Scott is on hiatus from afoe.
An American freelance journalist who lived in Prague for nine years, where he also owned a restaurant. He is now on the run and was last spotted beneath a table at a pub in Dublin. An occassional contributor to Slate, Scott considers himself center-left in America but increasingly center-right in Europe. Writes Scotty Mac.
My gut tells me there’s a bit of inevitability about reforming the EU’s ridiculous farm subsidies, so it surprises me that Mikulas Dzurinda, Slovakia’s PM, is only the first of the 24 one of the first of the many EU leaders lined up against Britain to break ranks. ?I am for reforms,? Dzurinda declared.
Meanwhile Blair is still talking tough, telling the European Parliament yesterday today that the EU risks “failure on a grand strategic scale.” (See also The Guardian‘s coverage on the speech.) Continue reading →
AP writes from Bratislava about how budget airlines are allowing middle-aged villagers from Central and Eastern Europe to get on an airplane for the first time. Presumably they will also allow British stag parties to enjoy piss-up weekends someplace other than Prague (or Ljubljana or Tallinn) for a change.
“British tourists can now discover Poland and decide for themselves what Gdansk, Bydgoszcz, Szczecin and Rzeszow have to offer…”
I’m crossposting something I originally wrote for my own blog because I realized it’s probably of far more interest to Fistful readers than to my own.
In March I wrote in Slate about Gerry Adams and the IRA, and the theory advanced by Ed Moloney (author of the excellent A Secret History of the IRA) that the Northern Bank bank robbery in December was part of Adams’ covert strategy to force the IRA to accept peace. If that theory is true, and I’m convinced by it more and more every day, then we’re now seeing the plan unfold. Continue reading →
Just when you thought the Czech Republic had finally turned into a normal, boring European country…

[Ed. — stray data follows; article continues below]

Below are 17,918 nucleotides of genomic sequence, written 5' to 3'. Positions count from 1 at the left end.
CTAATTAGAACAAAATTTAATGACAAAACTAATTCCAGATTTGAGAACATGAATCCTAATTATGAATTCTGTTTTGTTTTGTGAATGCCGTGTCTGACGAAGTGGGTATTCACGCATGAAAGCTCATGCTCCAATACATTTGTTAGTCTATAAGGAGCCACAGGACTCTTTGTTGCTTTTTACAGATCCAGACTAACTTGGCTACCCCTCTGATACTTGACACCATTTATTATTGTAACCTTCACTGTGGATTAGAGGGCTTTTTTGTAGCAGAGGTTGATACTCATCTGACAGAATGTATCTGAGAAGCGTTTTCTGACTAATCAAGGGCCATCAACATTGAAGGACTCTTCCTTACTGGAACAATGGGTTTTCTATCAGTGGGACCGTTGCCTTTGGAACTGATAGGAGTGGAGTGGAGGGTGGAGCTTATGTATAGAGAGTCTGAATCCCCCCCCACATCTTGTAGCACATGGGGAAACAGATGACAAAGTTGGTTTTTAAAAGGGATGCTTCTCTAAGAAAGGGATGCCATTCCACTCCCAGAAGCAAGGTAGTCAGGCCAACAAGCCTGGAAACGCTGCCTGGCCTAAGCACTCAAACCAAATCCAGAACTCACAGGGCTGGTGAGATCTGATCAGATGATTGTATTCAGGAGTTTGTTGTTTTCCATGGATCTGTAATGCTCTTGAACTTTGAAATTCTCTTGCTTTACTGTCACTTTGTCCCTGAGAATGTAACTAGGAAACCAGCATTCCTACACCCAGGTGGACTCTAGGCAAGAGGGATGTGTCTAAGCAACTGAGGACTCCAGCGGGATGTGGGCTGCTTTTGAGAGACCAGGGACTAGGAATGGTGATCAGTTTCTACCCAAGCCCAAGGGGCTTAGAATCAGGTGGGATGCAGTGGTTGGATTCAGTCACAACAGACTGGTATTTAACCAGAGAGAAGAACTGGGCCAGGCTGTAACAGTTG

Prague blogger Doug Arellanes has re-capped the Czech PM apartment scandal story thus far, saving me the trouble. (Frankly Arellanes has told the story better than could have.) As he rightly says, the story “is taking on magical-realist tones.” It’s worth reading, just to give you a taste of what passes for High Politics in the Czech Republic these days — and, for that matter, all other days. As Matt Welch notes, “This story is somehow shaped like Prague.” (And he hasn’t lived here since, what, 1995?)
They say the Troubles are unlikely to return to Northern Ireland. They say the Irish Republican Army doesn?t have the option of returning to war. The IRA has the guns, the IRA has the men, the IRA has the capacity ? but they Just Won?t Do It.
In a post-Sept. 11 world, so the thinking goes, no Western paramilitary organization wants to be lumped in with Osama bin Laden. Especially not the IRA, which after years of struggle has gained (one hesitates to say ?earned?) a certain badge of respectability ? a seat at the negotiating table alongside major powers. So don?t count on a ?spectacular.?
At the risk of sounding overly contrarian (not to mention alarmist) I wonder if circumstances might prove the conventional wisdom wrong here. Continue reading →
The Satin Pajamas were a real hoot for me, frankly. Had the 1st Annual European Weblog Awards been submitted to a jury of ?experts,? there?s a general feeling among us Euros in the Fistful that a well-known site like Crooked Timber would have won. And frankly, that would have been boring as hell.
Instead, the vote went the way it should have: It became a popularity contest, and an occasionally crass one at that, amidst a miniature orgy of backbiting and recriminations (?snaggle-toothed, accordion-playing hillbillies? was my personal favorite). This ? sorry to say it folks ? is one of the reasons I love Europe. Continue reading →
Glenn Reynolds made the following observation: “Well, New Europe has done pretty well on this front, with active and vigorous support [of the Ukrainian protestors] from Poland, Lithuania, and the Czechs. Old Europe, not so much.”
This is glib. Poland is indeed taking the lead in negotiating a solution — no surprise, since they’re right next door — but is there any basis for saying the protestors don’t enjoy much support from “Old Europe”? Continue reading →
It?s interesting that American conservative bloggers like Glenn Reynolds and Jonah Goldberg are touting the idea of making Vaclav Havel the UN Secretary General. I like the idea ? but for what I suspect are completely different reasons than the Instapundit crowd. Continue reading →